Thomas Campion (ca. 1601) This song was first printed with music by Thomas Campion himself in A Booke of Ayres. It describes the poet's lover, Corinna, singing "to her lute," a phrase that implies that she sings while accompanying herself and that she addresses her lute when she sings. The first stanza asserts that Corin-na's singing is powerful enough to revive the lute's "leaden stringes" (l. 2), punningly referring to the inanimate material of the strings while ascribing to the sing er's voice an enlivening and invigorating influence. This sense of the power of music is extended by the poet's assertion that when Corinna sings of mourning, the "strings do breake" (l. 3) in a sympathetic reaction to the song's gloomy subject matter.
The second stanza makes explicit the implied comparison between lute and poet, who also responds to the emotional expressiveness of Corinna's singing. The poet's heart, for instance, has "strings," just like the lute. There is also a sense of sexual suggestiveness in the second stanza. The "sodaine spring" (l. 10) of the poet's thoughts in response to a song of "pleasure" (l. 9) hints at sexual arousal, as does the assertion that Corinna's "passion" (l. 8) dictates whether the poet will "live or die" (l. 7). This last line puns on the concept of la petit morte, or death as sexual ecstasy. The poem testifies to the power that Corinna has over the poet's feelings by comparing it to music's power over the emotions of its listeners, an effect enhanced by Campion's musical setting of these lyrics.
Lindley, David. Thomas Campion. Leiden: E.J. Brill, 1986.
"WHEN WINDSOR WALLS" Henry Howard, EARL OF SURREY (ca. 1537) The uncertainty of the date for this poem, first published in Tottel's Miscellany in 1557, is mitigated by clues it provides that correspond with incidents in the life of Henry Howard, earl of Surrey. Two incidents particularly resonate within the emotional and geographical terrain offered in the poem. The first involves the 1536 death of Surrey's close friend, the duke of Richmond, also known as Henry Fitzroy, the illegitimate son of Henry VIII who had been married to Surrey's sister. The second centers on Surrey's 1537 imprisonment in Windsor Castle for assaulting a powerful courtier in the proximity of Henry VIII. Such an assault threatened punishments: both the confiscation of the 21-year-old's extensive lands and goods, and, since the attack theoretically endangered the king, the loss of Surrey's right hand. While neither punishment transpired, Surrey was eventually beheaded by the king at the age of 30.
Surrey devised the sonnet form that came to be known as the English sonnet. Here, however, instead of offering a poem with three quatrains and final couplet, he retains the Italian (Petrarchan) sonnet model that Sir Thomas Wyatt had popularized in England, providing an octave, a volta, and a sestet. Surrey's second major innovation in the history of the sonnet, rather than simply structural, hinges on the subject matter he selects for this poem. Contrary to the poetic displays of Virgil, Dante, Petrarch, Geoffrey Chaucer, and Wyatt, who generally wrote about unattainable women, Surrey here laments the loss of a man.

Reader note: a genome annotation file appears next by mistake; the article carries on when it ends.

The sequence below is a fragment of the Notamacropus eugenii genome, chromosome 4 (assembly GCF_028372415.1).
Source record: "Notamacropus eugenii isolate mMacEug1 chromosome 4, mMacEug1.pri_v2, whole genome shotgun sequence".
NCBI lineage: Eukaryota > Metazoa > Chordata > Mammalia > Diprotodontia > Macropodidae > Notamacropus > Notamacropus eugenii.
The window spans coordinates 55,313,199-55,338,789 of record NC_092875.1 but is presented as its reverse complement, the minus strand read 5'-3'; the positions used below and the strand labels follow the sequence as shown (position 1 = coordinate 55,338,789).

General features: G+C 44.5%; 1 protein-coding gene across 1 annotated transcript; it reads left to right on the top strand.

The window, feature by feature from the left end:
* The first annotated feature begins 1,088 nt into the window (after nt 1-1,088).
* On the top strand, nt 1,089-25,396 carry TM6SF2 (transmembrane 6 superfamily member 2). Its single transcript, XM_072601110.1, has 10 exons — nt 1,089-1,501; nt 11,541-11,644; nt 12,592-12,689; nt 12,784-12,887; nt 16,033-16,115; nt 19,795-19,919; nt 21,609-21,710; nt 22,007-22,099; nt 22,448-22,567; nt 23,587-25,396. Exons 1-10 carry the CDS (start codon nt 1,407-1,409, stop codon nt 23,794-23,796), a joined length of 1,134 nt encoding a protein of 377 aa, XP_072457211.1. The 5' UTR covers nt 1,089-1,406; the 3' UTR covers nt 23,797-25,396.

The poem itself serves as a meditation on this loss and demonstrates the speaker's wrestling with resultant suicidal impulses. Its first image is that of a "restless" (l. 2) head being held up by a hand—and, by extension, by the walls themselves—that enables the speaker to survey the unfolding of the spring season in a determinedly realistic setting: Blossoms flourish, the grass turns green again, "wedded" (l. 5) birds frolic. The caesura in line 6, the full pause midway through the line, compares this vitality with the speaker's reverie over a former companion—the "jolly woes" and the "hateless short debate" (l. 7) they shared, and the "rakehell [unconsidered] life" (l. 8) that belongs to the ease of love. But with those thoughts comes debilitating nostalgia; with the word Wherewith, the first of line 7, Surrey offers his volta, after which the speaker is overcome by a "heavy charge of care [sorrow] / Heaped in [his] breast" (ll. 9-10), a sorrow that forces itself from him in the form of "smoky sighs" (l. 11) that billow in the air. Such sighs cloud his eyes, distilling tears that, falling, startle into springs beneath him, and the poem concludes with the speaker "half bent" (l. 14).
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